The opinion of the court was delivered by: Robert N. Block United States Magistrate Judge
ORDER REVERSING DECISION OF COMMISSIONER AND REMANDING FOR FURTHER ADMINISTRATIVE PROCEEDINGS
Plaintiff filed a Complaint herein on September 26, 2011, seeking review of the Commissioner's denial of her applications for disability insurance and Supplemental Security Income benefits. In accordance with the Court's Case Management Order, the parties filed a Joint Stipulation on July 9, 2012. Thus, this matter now is ready for decision.*fn1
As reflected in the Joint Stipulation, the disputed issues that plaintiff is raising as the grounds for reversal and remand are as follows:
1. Whether the Administrative Law Judge ("ALJ") properly determined that plaintiff retained the residual functional capacity ("RFC") to perform medium work.
2. Whether the ALJ properly determined that plaintiff could return to her past work.
3. Whether the ALJ properly considered plaintiff's testimony. 4. Whether the ALJ properly considered third party statements.
As to Disputed Issue Nos. 3 and 4, as discussed hereafter, the Court concurs with plaintiff that the ALJ failed to make a proper adverse credibility determination with respect to plaintiff's subjective pain and symptom testimony and with respect to the lay witness testimony. As to Disputed Issue No. 1, the Court concurs with plaintiff that the ALJ erred in making his determination of plaintiff's RFC. The Court's inability to completely affirm the ALJ's adverse credibility determinations and his determination of plaintiff's RFC renders it unnecessary for the Court to address the second disputed issue raised by plaintiff (i.e., whether the ALJ erred in his vocational determination).
A. The ALJ failed to make a proper adverse credibility determination with respect to plaintiff's subjective pain and symptom testimony (Disputed Issue No. 3).
Disputed Issue No. 3 is directed to the ALJ's adverse credibility determination with respect to plaintiff's subjective pain and symptom testimony. (See Jt Stip at 28-39.)
An ALJ's assessment of pain severity and claimant credibility is entitled to "great weight." See Weetman v. Sullivan, 877 F.2d 20, 22 (9th Cir. 1989); Nyman v. Heckler, 779 F.2d 528, 531 (9th Cir. 1986). Under the "Cotton standard," where the claimant has produced objective medical evidence of an impairment which could reasonably be expected to produce some degree of pain and/or other symptoms, and the record is devoid of any affirmative evidence of malingering, the ALJ may reject the claimant's testimony regarding the severity of the claimant's pain and/or other symptoms only if the ALJ makes specific findings stating clear and convincing reasons for doing so. See Cotton v. Bowen, 799 F.2d 1403, 1407 (9th Cir. 1986); see also Smolen v. Chater, 80 F.3d 1273, 1281 (9th Cir. 1996); Dodrill v. Shalala, 12 F.3d 915, 918 (9th Cir. 1993); Bunnell v. Sullivan, 947 F.2d 341, 343 (9th Cir. 1991). Here, the ALJ found that plaintiff's statements concerning her impairments and their impact on her ability to work -- which the ALJ did not specifically describe -- were "not entirely credible" in light of the degree of medical treatment required, discrepancies between plaintiff's assertions and information contained in the documentary reports, the reports of the treating and examining practitioners, and the findings made on examination. (See AR 20.)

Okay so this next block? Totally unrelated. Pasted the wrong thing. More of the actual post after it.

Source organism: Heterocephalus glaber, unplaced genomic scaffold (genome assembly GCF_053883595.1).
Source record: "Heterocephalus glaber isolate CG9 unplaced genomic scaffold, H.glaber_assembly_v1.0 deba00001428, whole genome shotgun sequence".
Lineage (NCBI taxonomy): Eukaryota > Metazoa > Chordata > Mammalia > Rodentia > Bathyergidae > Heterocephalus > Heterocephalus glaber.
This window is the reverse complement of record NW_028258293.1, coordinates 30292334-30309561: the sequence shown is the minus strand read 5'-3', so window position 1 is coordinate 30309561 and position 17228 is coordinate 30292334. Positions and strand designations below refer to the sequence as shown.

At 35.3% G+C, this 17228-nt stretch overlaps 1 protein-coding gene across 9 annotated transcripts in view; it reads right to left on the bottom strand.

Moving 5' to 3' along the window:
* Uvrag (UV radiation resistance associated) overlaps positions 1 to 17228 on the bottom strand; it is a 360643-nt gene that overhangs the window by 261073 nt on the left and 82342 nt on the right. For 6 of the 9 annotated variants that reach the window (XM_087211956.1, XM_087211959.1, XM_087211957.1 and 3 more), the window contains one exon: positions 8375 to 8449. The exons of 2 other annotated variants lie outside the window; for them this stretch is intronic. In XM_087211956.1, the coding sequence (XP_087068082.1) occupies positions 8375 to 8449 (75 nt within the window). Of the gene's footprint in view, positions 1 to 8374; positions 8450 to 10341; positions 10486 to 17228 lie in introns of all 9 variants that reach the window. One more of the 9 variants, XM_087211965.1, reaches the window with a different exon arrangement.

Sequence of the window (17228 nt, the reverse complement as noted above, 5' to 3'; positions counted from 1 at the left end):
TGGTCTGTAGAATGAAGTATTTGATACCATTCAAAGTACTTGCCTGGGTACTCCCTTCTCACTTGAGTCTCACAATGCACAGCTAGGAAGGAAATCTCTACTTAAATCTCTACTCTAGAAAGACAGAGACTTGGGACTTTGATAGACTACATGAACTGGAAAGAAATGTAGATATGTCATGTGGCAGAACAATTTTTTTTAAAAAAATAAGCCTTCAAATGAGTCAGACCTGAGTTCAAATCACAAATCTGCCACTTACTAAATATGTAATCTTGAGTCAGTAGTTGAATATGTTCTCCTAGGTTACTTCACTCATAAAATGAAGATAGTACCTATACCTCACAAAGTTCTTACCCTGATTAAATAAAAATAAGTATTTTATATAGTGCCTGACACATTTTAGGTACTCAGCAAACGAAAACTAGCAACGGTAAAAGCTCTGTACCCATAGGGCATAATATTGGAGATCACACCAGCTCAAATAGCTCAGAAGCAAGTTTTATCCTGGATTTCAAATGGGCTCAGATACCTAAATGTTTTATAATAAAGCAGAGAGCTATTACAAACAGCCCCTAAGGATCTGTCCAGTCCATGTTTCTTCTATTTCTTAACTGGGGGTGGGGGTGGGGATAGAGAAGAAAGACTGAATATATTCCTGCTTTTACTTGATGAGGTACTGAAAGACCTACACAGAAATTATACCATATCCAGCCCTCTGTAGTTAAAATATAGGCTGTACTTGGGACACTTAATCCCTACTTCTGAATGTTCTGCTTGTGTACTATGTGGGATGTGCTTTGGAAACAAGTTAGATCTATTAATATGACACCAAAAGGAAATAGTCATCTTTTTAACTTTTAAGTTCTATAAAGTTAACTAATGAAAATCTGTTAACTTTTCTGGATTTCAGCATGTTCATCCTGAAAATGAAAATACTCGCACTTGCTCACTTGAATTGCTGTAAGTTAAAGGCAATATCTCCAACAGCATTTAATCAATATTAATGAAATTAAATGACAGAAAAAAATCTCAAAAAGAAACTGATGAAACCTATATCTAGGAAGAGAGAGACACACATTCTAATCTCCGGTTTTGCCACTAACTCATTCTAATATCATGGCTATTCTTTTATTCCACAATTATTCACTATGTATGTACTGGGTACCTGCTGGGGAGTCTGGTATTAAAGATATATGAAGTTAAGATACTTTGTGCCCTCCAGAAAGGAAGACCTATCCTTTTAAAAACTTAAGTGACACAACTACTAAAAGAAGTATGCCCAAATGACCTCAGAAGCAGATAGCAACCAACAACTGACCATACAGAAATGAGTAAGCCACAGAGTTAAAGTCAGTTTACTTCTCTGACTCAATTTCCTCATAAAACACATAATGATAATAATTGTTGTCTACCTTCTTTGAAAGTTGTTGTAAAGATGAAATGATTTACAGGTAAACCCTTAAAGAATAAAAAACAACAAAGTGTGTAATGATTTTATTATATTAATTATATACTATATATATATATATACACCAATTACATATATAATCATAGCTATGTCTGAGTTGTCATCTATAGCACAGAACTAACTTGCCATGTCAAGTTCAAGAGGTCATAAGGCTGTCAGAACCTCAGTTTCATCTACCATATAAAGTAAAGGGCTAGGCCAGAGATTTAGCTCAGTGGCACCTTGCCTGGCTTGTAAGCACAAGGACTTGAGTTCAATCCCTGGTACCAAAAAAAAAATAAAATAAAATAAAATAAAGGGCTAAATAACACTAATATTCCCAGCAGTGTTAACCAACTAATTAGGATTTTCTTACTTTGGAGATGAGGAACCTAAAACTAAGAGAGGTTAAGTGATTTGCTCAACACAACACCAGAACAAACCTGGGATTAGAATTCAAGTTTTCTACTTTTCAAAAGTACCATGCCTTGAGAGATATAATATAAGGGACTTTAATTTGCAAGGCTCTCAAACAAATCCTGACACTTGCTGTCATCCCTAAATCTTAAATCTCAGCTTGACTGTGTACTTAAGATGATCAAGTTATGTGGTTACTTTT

Preliminarily, the Court notes that the ALJ's adverse credibility determination suffers from two fundamental errors. First, although the ALJ seemingly acknowledged the "two-step process" for evaluating subjective pain and symptom testimony in his decision (see AR 21), nowhere in his decision did the ALJ make an explicit determination with respect to the first step of his credibility analysis (i.e., whether plaintiff had presented objective medical evidence of an underlying impairment which could reasonably be expected to produce some degree of pain and/or other symptoms). (See AR 20-21.) The Court finds that the ALJ's failure to make this threshold determination, especially in light of the ALJ's finding that plaintiff had several physical impairments, constituted a failure to apply the correct legal standard in assessing plaintiff's subjective pain and symptom testimony. See Lingenfelter v. Astrue, 504 F.3d 1028, 1035-36 (9th Cir. 2007) (to determine whether a claimant's subjective symptom testimony is credible, the ALJ must engage in a two-step analysis, the first of which requires determining "whether the claimant has presented objective medical evidence of an underlying impairment 'which could reasonably be expected to produce the pain or other symptoms alleged'") (quoting Bunnell, 947 F.2d at 344); Smolen, 80 F.3d at 1281-82 (first stage of credibility analysis involves threshold determination of whether a claimant produced objective medical evidence ...